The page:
months ago. But the evidence is unimpeachable, and it is, indeed, wonderful to see how such information has been gained by merely looking at the ripples of the tide.
Everybody knows that the moon revolves now around the earth in a period of twenty-seven days. The period depends upon the distance between the earth and the moon. The time and the distance are connected together by one of Kepler's celebrated laws, so that, as the distance shortens, so must the time of revolution shorten. In earlier times the month must have been shorter than our present month. Some millions of years ago the moon completed its journey in a week instead of taking twenty-eight days as at present. Looking back earlier still, we find the month has dwindled down to a day, then down to a few hours, until, at that wondrous epoch when the moon was almost touching the earth, the moon spun round the earth once every three hours.
It would require the combined powers of a poet and a mathematician to portray the scene with becoming dignity. I have only promised to give you that glimpse along the Corridors of Time which I have myself been able to obtain. The scene is laid in the abyss of space; the time is more than 50,000,000 years ago; the dramatis personæ are the earth and the moon.
In those ancient times I see our earth to be a noble globe, as it is at present. Yet it is not partly covered with oceans and partly clothed with verdure. The primeval earth seems rather a fiery and half molten mass, where no organic life can dwell. Instead of the atmosphere which we now have I see a dense mass of vapors, in which perhaps all the oceans of the earth are suspended as clouds. I see that the sun still rises and sets to give the succession of day and of night, but the day and the night together only amount to three hours instead of twenty-four. Almost touching the chaotic mass of the earth is another much smaller and equally chaotic body. Around the earth I see this small body rapidly rotating. The two revolve together as if they were bound by invisible bands. This smaller body is the moon. Such is the picture which I wish to present to you as a glimpse through the Corridors of Time.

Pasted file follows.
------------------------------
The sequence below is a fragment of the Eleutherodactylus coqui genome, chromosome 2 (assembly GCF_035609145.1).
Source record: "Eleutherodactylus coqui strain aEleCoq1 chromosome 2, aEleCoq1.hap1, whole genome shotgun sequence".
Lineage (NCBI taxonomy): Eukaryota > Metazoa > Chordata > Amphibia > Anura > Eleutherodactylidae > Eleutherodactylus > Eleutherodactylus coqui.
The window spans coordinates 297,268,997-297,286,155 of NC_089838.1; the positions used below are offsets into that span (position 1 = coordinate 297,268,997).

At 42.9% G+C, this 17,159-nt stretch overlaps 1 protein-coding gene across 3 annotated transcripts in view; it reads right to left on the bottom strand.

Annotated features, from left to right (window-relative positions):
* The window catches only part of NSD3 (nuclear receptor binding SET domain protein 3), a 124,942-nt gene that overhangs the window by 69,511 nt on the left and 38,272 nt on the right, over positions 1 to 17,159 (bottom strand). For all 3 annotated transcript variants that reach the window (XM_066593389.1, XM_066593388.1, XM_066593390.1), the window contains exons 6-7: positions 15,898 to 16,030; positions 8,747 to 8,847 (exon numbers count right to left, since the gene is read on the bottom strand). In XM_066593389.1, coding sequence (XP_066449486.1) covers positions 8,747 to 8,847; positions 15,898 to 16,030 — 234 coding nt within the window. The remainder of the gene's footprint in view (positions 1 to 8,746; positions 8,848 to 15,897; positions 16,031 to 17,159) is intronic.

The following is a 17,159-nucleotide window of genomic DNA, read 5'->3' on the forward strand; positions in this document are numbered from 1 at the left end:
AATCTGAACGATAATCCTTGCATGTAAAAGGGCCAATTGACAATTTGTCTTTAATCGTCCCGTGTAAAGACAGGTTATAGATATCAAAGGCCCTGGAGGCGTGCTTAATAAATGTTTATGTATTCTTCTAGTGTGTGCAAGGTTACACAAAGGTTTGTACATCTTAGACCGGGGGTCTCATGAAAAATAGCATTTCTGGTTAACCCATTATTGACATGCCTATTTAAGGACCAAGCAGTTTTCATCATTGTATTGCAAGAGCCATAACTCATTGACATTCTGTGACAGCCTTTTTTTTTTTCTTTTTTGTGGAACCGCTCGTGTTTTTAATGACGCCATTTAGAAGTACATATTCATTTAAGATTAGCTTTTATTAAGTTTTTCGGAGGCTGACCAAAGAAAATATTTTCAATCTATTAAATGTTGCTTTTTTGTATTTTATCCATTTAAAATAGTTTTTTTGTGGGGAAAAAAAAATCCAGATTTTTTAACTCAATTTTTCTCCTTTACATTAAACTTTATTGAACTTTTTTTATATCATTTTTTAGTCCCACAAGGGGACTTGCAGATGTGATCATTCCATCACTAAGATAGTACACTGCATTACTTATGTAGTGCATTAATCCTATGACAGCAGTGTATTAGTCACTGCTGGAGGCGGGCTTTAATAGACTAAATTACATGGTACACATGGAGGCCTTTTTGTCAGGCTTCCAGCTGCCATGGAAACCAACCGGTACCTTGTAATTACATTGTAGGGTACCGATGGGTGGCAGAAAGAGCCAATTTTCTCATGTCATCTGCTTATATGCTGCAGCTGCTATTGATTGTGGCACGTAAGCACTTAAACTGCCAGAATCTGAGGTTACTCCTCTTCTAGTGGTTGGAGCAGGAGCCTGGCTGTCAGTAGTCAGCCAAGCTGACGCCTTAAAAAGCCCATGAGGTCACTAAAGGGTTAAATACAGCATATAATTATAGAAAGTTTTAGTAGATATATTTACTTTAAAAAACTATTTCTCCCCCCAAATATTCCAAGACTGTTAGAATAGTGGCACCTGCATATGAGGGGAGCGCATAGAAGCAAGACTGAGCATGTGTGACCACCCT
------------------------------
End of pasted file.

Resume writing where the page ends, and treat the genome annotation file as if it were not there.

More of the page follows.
I have hitherto refrained from introducing any merely speculative matters. If we can believe anything of mathematics, anything of dynamics, we must admit that the picture I have attempted to outline is a faithful portrait. The only uncertain elements are the date and the periodic time. I do, however, now propose to venture on one speculation in which Mr. Darwin has indulged. I propose to offer a suggestion as to how a small body came into this most remarkable position close by the earth, and how its motion was produced.
We have hitherto been guided by the unerring light of dynamics, but at this momentous epoch dynamics deserts us, and we have only probability to guide our faltering steps. One hint, however, dynam-